The Americans of 1820 would have been more recognizable to us in the informal and egalitarian way they treated one another. The traditional signs of deference before social superiors—the deep bow, the “courtesy,” the doffed cap, lowered head, and averted eyes—had been a part of social relationships in colonial America. In the 1780s, wrote the American poetess Lydia Huntley Sigourney in 1824, there were still “individuals…in every grade of society” who had grown up “when a bow was not an offense to fashion nor…a relic of monarchy.” But in the early nineteenth century such signals of subordination rapidly fell away. It was a natural consequence of the Revolution, she maintained, which, “in giving us liberty, obliterated almost every vestige of politeness of the ‘old school.’” Shaking hands became the accustomed American greeting between men, a gesture whose symmetry and mutuality signified equality. Frederick Marryat found in 1835 that it was “invariably the custom to shake hands” when he was introduced to Americans and that he could not carefully grade the acknowledgment he would give to new acquaintances according to their signs of wealth and breeding. He found instead that he had to “go on shaking hands here, there and everywhere, and with everybody.” Americans were not blind to inequalities of economic and social power, but they less and less gave them overt physical expression. Bred in a society where such distinctions were far more clearly spelled out, Marryat was somewhat disoriented in the United States; “it is impossible to know who is who,” he claimed, “in this land of equality.”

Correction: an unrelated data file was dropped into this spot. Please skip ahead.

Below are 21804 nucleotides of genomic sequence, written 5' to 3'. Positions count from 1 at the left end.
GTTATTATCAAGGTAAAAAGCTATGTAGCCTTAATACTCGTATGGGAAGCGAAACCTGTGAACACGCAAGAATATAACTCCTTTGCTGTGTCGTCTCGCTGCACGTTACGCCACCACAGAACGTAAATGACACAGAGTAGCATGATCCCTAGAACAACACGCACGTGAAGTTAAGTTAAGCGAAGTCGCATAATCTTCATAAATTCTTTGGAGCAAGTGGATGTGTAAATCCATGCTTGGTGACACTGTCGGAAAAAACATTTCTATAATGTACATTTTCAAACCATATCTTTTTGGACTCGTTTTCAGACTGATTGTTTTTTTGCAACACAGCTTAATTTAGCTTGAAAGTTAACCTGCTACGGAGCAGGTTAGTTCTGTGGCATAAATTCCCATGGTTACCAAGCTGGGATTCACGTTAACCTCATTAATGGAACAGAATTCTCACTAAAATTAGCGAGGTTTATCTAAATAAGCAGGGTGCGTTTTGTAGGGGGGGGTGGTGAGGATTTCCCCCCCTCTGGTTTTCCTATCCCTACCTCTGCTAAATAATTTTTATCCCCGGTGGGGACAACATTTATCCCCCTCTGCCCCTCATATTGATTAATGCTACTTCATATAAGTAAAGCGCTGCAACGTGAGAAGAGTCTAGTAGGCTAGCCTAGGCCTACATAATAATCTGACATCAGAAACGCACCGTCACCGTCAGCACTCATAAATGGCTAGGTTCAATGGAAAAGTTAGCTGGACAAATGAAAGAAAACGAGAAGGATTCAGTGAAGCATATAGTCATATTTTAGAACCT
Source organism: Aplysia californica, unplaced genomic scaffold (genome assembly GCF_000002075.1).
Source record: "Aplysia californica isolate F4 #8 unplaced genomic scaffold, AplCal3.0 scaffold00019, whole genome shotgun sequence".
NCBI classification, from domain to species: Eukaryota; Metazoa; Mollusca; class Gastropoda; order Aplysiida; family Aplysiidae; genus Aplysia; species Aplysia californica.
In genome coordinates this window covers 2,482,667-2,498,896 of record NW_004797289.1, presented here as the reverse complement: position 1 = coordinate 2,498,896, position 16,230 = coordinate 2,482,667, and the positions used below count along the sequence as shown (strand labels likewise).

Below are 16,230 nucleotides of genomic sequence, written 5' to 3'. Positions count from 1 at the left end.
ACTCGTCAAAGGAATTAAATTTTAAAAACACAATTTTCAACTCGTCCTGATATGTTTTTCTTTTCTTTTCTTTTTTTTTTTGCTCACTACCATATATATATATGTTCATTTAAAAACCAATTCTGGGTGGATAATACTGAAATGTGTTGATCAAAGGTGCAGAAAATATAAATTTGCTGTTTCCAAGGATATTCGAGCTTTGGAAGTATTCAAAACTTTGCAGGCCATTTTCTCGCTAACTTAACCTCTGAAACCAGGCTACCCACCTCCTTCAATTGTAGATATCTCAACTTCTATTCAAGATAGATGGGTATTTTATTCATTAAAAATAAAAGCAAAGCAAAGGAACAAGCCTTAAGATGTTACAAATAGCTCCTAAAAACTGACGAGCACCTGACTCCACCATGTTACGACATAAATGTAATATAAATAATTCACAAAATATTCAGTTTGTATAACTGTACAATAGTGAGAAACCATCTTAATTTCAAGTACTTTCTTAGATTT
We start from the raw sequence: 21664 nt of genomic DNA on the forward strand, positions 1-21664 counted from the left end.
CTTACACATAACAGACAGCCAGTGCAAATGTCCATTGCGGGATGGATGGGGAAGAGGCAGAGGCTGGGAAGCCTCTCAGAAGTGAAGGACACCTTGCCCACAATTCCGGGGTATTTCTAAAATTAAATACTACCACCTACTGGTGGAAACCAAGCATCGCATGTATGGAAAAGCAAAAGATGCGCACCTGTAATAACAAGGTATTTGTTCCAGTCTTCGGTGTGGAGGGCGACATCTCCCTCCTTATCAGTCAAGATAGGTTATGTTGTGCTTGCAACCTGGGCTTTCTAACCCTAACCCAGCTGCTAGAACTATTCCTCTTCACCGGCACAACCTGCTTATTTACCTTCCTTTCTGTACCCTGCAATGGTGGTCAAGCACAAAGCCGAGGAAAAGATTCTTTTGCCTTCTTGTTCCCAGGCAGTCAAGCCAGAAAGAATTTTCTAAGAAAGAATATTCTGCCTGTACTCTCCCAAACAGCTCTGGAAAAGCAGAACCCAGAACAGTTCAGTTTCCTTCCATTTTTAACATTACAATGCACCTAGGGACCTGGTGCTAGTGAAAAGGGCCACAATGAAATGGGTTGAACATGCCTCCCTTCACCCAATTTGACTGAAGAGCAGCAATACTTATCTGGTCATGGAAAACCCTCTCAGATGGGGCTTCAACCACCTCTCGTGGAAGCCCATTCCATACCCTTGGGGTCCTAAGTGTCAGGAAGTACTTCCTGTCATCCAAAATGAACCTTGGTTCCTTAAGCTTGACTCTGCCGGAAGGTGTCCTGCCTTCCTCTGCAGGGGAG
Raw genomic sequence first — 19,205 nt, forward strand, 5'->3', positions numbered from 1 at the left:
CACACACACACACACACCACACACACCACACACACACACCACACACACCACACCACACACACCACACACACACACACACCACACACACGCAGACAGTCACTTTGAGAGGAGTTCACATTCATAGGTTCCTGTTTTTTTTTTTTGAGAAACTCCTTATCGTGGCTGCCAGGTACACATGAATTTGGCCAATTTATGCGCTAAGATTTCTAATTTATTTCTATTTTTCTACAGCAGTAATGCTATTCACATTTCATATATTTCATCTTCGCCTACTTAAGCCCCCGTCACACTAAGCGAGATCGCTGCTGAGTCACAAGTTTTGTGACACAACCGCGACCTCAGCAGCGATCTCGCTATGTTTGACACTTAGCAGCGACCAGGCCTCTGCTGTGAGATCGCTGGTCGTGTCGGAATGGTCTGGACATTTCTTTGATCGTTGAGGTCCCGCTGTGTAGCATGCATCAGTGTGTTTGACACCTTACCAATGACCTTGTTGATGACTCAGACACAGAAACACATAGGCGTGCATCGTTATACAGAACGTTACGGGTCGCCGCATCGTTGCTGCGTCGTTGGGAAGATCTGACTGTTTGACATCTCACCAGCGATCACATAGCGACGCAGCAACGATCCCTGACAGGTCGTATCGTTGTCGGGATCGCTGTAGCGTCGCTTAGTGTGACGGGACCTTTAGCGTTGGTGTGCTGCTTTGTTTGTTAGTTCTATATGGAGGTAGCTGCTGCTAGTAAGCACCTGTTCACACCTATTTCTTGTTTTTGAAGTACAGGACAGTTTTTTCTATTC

Well-born British travelers encountered not just confusion but conflict when they failed to receive the signs of respect they expected. Margaret Hall’s letters home during her Southern travels outlined a true comedy of manners. At every stage stop in the Carolinas, Georgia, and Alabama, she demanded that country tavernkeepers and their households give her deferential service and well-prepared meals; she received instead rancid bacon and “such an absence of all kindness of feeling, such unbending frigid heartlessness.” But she and her family had a far greater share than they realized in creating this chilly reception. Squeezed between the pride and poise of the great planters and the social debasement of the slaves, small Southern farmers often displayed a prickly insolence, a considered lack of response, to those who too obviously considered themselves their betters. Greatly to their discomfort and incomprehension, the Halls were experiencing what a British traveler more sympathetic to American ways, Patrick Shirreff, called “the democratic rudeness which assumed or presumptuous superiority seldom fails to experience.”